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Archive for the ‘HB/OT’ Category

Old Testament Theology: Reading the Hebrew Bible as Christian Scripture

In Baker Academic, HB/OT, Hermeneutics, Kengo Akiyama, R. W. L. MOBERLY on October 20, 2014 at 10:36 pm

2014.10.17 | R. W. L Moberly. Old Testament Theology: Reading the Hebrew Bible as Christian Scripture. Grand Rapids, MI: Baker Academics, 2013. pp.xiv + 333. ISBN: 9780801048852.

Reviewed by Kengo Akiyama.
University of Edinburgh.

Many thanks to Baker Academic for providing a review copy.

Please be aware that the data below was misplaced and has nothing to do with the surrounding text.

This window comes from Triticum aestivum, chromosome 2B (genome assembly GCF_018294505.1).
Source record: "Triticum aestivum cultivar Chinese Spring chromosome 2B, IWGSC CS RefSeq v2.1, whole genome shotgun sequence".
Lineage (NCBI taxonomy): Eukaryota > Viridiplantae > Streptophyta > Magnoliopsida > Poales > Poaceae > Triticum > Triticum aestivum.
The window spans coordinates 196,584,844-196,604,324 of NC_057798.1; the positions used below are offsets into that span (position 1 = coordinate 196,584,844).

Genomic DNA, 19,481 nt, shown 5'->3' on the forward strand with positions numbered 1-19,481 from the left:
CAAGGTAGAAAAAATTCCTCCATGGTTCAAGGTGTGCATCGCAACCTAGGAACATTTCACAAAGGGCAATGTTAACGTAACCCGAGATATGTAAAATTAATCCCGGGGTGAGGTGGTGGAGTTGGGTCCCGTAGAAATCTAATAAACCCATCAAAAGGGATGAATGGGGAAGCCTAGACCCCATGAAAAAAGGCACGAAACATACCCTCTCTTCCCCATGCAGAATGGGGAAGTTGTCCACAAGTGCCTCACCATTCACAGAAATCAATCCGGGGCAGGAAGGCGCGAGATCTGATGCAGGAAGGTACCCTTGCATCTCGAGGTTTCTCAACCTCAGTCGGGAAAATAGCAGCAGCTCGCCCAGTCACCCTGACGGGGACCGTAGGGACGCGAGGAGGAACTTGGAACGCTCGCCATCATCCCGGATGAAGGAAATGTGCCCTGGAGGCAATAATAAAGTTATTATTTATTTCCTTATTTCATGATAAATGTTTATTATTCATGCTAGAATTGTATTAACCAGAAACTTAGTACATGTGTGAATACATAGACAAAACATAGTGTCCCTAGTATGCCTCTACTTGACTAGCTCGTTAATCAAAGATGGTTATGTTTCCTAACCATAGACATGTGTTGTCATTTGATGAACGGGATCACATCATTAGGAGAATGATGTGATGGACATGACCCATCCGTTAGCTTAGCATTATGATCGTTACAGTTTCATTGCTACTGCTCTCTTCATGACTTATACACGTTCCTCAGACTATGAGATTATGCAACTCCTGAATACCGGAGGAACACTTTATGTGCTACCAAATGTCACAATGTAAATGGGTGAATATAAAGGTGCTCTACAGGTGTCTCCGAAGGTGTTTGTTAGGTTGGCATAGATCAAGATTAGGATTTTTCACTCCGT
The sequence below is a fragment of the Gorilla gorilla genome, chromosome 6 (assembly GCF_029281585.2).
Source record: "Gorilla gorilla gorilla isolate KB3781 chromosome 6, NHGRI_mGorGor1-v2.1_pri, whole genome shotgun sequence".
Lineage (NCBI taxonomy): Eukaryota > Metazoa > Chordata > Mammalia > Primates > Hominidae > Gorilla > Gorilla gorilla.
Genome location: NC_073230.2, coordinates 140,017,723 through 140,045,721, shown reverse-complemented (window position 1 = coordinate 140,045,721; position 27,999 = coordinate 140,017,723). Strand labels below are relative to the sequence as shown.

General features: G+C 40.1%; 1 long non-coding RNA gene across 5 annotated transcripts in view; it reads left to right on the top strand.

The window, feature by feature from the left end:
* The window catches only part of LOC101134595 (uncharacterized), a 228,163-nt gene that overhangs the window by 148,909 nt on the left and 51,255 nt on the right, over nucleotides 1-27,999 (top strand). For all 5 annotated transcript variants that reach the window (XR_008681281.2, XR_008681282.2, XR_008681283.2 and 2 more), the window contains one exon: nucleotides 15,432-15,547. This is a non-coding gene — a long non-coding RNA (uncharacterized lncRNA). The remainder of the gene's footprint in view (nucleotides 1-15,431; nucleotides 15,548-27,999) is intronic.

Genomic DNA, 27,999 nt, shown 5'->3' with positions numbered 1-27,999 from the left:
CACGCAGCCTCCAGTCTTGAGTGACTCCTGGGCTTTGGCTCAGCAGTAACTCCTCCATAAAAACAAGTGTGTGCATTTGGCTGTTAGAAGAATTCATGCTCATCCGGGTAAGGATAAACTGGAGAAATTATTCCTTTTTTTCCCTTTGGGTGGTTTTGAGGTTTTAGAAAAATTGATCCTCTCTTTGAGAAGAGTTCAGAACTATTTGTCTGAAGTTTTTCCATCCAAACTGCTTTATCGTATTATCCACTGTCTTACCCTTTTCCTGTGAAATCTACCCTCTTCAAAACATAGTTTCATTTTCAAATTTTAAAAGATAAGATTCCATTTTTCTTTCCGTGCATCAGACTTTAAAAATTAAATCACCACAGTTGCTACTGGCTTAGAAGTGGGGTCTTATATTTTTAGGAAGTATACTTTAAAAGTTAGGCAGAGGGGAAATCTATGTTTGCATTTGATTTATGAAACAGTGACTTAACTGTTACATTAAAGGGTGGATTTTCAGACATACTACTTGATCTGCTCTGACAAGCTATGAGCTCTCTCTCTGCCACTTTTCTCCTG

In this book, Moberly offers a series of theological reflection on select biblical texts. It is designed to be a sequel to his earlier work, The Theology of the Book of Genesis (Cambridge: Cambridge University Press, 2009). The book is comprised of an introduction, eight “freestanding” chapters, an epilogue and indices. Although each of the eight chapters can be read on its own without any knowledge of the other chapters, the studies are arranged in a particular order to give shape and coherence to the book. Whereas the first five chapters focus on the topics that are “‘doctrinally foundational’ for the vision of God and of human life with God”, the last three chapters turn to “perennially problematic dimensions within human response to God” (p.281). In terms of format, technical discussions are partitioned into separate paragraphs on the same page in smaller fonts, or otherwise footnoted. This is meant to help the readers, who have little or no knowledge of Hebrew or who simply want to read the book without worrying about the minutiae, navigate through the main thrust of the argument. Read the rest of this entry »